Ready for an inside look into my non-fiction creative process? Don’t laugh. I’ve spent decades trying one method and another, and this turned out to be the only thing that works for me.
First, of course, I read up on my subject. I highlight the bits that seem relevant.
Then I take notes on my readings by hand. No, copy-paste doesn’t work even when that option is available – it’s only in hand-copying the words a letter at a time does my brain really start to deeply process what it’s seeing. It forces me to slow down and think.
Next, I have to organize that mess o’ notes. Since they’re not electronic and I’m damned well not going to spend a bunch of time typing them, I color-code them with my huge collection of multi-colored pens. Glittery ink’s my favorite. As I read through the notes I’ve taken, I start underlining and barring sections based on whatever criteria start to stand out. In this case, I’m coloring by which layer of the surge deposit we’re dealing with, a description of it, its composition, and how it was emplaced. There’s more, but not on that particular page. (This is why the blast deposits are taking me so long. They’re complex.)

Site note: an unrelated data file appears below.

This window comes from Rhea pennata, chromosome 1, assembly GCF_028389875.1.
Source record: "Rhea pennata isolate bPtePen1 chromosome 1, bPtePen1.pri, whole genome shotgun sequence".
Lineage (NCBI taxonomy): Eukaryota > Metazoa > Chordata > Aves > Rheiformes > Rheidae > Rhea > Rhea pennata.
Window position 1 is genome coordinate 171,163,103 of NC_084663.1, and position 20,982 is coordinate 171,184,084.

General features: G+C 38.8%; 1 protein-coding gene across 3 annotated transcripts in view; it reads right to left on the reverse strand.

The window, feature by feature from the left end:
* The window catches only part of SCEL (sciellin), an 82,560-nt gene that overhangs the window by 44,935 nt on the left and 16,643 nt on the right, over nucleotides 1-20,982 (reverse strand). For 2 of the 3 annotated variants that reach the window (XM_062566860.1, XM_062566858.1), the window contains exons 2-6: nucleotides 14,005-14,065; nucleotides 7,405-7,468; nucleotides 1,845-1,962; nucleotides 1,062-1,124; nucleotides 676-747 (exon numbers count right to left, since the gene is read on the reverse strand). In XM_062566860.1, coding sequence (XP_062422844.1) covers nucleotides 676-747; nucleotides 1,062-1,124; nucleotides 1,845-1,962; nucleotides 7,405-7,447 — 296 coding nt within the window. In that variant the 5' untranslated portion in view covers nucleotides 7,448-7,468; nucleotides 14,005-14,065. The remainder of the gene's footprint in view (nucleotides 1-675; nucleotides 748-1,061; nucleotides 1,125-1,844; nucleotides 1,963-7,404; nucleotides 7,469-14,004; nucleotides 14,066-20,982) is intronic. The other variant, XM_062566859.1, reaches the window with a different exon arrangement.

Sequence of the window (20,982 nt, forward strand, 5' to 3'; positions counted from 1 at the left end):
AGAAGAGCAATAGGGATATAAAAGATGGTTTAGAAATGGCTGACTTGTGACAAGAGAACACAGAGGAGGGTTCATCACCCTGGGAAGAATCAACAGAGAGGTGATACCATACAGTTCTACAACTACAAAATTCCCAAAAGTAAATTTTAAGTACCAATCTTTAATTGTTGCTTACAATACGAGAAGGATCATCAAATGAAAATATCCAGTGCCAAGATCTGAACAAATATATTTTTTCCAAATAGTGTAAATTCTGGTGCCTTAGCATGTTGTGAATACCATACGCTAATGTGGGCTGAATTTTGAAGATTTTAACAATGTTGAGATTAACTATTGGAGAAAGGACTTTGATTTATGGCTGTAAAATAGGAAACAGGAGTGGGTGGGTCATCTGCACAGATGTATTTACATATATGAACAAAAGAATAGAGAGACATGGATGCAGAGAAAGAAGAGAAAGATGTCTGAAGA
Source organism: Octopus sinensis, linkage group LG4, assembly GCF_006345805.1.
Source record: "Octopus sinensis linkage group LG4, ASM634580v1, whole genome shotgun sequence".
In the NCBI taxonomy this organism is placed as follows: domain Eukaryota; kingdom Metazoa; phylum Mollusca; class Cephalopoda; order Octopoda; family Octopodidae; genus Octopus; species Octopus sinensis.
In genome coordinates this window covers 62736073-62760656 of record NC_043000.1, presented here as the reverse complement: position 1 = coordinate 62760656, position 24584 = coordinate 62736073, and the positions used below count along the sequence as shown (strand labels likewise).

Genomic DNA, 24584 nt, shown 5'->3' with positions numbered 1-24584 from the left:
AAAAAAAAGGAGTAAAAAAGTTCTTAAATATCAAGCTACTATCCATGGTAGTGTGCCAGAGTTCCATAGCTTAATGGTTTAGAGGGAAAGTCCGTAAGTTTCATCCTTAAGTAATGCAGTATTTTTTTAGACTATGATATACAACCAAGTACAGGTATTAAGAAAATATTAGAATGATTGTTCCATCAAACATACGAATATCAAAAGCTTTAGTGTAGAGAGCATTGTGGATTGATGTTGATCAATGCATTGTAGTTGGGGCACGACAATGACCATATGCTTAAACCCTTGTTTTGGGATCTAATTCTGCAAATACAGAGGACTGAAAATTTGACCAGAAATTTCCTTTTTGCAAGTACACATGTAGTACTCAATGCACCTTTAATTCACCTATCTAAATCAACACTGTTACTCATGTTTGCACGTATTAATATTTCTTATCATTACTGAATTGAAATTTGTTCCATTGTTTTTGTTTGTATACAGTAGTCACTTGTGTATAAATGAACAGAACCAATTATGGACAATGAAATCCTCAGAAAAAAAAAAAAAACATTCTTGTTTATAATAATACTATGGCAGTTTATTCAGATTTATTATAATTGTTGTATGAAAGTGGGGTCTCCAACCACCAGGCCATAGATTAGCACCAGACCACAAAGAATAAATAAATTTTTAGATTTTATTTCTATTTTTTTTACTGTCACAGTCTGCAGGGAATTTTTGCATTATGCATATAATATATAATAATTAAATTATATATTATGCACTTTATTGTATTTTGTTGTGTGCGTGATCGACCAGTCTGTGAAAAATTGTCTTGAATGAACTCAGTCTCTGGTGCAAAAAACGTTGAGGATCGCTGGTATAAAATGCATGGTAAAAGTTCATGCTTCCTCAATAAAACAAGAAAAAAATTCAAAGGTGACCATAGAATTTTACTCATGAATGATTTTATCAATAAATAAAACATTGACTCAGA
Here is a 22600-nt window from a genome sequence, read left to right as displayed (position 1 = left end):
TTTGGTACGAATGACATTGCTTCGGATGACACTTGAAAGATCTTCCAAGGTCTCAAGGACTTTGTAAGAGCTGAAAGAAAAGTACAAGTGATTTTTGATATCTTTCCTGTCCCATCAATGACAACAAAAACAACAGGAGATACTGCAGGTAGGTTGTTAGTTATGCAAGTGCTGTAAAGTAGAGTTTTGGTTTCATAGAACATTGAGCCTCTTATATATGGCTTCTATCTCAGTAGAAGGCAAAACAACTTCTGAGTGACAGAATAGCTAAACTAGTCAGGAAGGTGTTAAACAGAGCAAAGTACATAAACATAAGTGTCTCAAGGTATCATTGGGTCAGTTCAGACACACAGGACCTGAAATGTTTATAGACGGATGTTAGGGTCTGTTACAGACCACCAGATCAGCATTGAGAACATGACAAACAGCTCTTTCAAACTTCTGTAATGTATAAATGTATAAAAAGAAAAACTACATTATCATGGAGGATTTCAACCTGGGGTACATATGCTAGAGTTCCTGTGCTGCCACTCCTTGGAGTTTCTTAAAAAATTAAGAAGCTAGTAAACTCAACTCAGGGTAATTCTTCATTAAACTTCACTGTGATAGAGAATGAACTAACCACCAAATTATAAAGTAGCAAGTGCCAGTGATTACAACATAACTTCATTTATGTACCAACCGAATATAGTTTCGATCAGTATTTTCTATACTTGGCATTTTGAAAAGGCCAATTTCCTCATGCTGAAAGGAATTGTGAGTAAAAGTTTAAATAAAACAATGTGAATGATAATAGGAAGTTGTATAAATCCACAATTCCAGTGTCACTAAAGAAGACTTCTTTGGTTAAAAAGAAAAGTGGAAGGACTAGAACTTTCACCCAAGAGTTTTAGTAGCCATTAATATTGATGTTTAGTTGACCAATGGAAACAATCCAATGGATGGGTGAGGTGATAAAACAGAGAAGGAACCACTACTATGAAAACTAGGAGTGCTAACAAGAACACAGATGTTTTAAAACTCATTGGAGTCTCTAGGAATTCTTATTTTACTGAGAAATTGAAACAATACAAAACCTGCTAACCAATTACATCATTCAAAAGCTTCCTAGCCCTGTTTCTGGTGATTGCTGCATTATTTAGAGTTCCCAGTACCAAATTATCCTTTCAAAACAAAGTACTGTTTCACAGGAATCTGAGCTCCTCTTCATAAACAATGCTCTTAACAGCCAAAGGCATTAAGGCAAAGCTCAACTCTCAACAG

At the end, I have some very colorful pages, a color key, and an idea of how to sort things out. I can group the various colors into coherent themes. I can finally tell the story contained in all that academic scientific language.
Yes, it takes time. Probably more time than it should. Other writers probably have far more efficient ways of doing this stuff. But none of the “efficient” methods I’ve tried so far help me get to know the material intimately enough to compose with it. So it’s lots of ink and paper and time for me, and eventually, geological stories for you.
(Thankfully, I don’t have to use this process with creationist textbooks and Bible stories. Those are simple and quick. Fact-checking and laughing at awful mythology is much easier than trying to understand complicated science and boil it down to layman’s language without simplifying it into senselessness.)